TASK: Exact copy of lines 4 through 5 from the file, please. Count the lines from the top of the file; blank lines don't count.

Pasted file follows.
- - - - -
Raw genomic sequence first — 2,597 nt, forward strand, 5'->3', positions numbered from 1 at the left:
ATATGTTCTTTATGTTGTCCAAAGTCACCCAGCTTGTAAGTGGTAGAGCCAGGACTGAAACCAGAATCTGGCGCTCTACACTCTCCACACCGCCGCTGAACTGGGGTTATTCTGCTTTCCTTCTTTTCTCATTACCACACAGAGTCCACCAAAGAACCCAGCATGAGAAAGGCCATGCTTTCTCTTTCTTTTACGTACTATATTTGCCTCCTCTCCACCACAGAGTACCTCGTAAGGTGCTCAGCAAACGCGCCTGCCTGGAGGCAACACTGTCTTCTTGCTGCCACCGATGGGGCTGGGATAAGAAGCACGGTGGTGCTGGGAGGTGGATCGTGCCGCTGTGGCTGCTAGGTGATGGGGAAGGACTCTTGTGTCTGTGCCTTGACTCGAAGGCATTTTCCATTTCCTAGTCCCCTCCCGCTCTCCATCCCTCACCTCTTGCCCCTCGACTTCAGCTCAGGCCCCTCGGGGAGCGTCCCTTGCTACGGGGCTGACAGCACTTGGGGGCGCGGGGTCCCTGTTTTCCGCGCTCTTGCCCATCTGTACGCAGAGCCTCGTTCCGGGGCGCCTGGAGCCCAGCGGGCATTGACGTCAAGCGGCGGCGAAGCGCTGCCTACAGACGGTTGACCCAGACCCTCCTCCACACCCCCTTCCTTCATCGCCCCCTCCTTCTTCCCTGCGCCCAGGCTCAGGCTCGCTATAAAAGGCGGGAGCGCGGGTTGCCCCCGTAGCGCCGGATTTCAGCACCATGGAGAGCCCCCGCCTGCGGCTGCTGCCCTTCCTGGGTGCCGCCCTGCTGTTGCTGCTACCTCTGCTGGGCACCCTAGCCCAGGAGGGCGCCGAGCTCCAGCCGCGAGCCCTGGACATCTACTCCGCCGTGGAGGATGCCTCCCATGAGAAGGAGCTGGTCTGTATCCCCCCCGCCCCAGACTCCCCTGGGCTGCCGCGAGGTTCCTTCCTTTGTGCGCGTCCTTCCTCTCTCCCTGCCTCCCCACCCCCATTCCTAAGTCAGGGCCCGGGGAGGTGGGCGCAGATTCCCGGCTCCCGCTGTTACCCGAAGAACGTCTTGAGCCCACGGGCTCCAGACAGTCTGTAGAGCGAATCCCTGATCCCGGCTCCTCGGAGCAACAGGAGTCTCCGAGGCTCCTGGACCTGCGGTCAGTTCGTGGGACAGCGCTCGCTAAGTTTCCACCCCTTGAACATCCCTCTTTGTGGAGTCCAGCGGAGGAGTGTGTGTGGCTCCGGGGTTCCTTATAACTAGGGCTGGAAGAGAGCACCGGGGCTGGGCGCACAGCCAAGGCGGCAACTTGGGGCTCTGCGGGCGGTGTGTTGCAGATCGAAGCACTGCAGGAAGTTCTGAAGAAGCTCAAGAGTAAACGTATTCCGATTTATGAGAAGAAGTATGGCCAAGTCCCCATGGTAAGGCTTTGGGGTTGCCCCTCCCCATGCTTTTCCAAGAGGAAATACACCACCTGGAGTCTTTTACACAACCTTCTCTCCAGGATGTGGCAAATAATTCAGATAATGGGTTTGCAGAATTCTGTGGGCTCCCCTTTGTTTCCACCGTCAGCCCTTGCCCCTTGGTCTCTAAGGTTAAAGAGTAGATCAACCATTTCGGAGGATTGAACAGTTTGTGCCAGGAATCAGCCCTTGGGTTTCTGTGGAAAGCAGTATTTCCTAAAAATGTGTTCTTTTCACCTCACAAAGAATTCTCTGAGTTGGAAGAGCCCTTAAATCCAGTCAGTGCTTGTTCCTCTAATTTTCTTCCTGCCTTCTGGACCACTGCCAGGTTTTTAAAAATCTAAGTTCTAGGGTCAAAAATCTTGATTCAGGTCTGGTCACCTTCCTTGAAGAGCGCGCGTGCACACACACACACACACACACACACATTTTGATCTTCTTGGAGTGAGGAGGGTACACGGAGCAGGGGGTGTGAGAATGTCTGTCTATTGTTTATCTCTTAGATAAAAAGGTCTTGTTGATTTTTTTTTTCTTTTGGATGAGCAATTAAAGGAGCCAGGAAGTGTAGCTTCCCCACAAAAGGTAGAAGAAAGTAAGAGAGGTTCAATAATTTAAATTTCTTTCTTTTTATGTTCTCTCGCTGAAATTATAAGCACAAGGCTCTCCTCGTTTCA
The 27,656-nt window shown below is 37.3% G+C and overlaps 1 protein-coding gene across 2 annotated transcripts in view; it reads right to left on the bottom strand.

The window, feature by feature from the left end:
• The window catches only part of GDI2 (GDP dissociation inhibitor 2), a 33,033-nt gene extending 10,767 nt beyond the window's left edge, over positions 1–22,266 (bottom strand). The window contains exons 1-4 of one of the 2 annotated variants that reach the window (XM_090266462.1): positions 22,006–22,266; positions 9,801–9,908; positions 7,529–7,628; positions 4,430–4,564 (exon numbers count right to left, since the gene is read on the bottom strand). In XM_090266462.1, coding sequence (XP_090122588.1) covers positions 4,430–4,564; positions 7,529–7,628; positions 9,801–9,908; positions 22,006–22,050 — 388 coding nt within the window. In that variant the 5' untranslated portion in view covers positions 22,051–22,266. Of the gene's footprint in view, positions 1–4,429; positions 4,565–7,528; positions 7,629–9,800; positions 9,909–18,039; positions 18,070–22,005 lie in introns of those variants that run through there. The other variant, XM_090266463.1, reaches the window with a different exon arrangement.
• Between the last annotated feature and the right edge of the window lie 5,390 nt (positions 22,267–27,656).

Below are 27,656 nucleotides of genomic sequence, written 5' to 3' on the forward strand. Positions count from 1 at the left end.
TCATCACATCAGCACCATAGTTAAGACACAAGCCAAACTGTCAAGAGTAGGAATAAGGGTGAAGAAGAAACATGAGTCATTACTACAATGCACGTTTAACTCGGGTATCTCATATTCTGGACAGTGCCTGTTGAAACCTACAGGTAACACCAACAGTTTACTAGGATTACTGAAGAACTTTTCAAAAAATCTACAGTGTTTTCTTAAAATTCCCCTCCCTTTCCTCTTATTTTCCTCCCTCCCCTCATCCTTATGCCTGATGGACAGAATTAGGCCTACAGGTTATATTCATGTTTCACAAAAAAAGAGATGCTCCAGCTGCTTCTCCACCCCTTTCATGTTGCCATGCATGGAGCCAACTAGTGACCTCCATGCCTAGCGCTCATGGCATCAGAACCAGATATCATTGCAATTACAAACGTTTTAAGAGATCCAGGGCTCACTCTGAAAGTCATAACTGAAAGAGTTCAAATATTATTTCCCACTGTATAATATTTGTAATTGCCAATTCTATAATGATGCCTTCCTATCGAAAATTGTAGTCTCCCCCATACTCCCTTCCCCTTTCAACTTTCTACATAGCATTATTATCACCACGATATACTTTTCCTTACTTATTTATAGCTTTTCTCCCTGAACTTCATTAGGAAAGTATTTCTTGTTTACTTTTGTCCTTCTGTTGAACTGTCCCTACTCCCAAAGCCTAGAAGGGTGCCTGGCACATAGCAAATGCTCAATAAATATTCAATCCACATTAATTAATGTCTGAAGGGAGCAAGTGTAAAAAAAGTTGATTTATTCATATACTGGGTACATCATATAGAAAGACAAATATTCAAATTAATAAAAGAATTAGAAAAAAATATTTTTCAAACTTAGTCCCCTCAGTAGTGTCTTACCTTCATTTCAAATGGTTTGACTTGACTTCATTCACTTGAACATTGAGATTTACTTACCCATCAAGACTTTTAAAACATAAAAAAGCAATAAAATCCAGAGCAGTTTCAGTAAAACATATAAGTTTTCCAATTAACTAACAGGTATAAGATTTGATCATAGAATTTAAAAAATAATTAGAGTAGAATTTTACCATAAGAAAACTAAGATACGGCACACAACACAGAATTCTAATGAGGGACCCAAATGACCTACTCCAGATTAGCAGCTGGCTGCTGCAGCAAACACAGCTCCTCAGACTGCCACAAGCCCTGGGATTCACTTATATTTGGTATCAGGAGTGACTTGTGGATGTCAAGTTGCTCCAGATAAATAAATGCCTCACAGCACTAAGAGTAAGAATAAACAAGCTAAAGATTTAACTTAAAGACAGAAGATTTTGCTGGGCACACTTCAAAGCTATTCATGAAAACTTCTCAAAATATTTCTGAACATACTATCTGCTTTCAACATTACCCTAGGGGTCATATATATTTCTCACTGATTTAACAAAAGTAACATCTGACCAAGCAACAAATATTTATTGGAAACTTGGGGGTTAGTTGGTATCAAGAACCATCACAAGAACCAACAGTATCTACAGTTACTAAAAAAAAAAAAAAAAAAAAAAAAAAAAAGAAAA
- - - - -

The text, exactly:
The window, feature by feature from the left end:
• The window catches only part of GDI2 (GDP dissociation inhibitor 2), a 33,033-nt gene extending 10,767 nt beyond the window's left edge, over positions 1–22,266 (bottom strand). The window contains exons 1-4 of one of the 2 annotated variants that reach the window (XM_090266462.1): positions 22,006–22,266; positions 9,801–9,908; positions 7,529–7,628; positions 4,430–4,564 (exon numbers count right to left, since the gene is read on the bottom strand). In XM_090266462.1, coding sequence (XP_090122588.1) covers positions 4,430–4,564; positions 7,529–7,628; positions 9,801–9,908; positions 22,006–22,050 — 388 coding nt within the window. In that variant the 5' untranslated portion in view covers positions 22,051–22,266. Of the gene's footprint in view, positions 1–4,429; positions 4,565–7,528; positions 7,629–9,800; positions 9,909–18,039; positions 18,070–22,005 lie in introns of those variants that run through there. The other variant, XM_090266463.1, reaches the window with a different exon arrangement.